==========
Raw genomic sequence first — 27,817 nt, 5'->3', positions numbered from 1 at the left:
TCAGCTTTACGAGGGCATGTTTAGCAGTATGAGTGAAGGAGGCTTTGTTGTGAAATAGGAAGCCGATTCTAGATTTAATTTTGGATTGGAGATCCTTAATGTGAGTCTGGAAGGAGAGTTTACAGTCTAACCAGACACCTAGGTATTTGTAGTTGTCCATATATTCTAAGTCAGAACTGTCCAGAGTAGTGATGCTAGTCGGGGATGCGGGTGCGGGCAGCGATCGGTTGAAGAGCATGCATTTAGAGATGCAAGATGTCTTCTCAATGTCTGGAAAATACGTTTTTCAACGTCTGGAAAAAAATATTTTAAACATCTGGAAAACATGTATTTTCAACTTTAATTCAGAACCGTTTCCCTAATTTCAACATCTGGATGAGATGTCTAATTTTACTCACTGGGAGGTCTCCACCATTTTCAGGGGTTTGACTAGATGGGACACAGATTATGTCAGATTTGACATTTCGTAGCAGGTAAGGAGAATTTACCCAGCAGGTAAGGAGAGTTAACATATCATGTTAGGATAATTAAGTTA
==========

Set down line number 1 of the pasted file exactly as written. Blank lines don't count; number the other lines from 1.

Raw genomic sequence first — 27,817 nt, 5'->3', positions numbered from 1 at the left: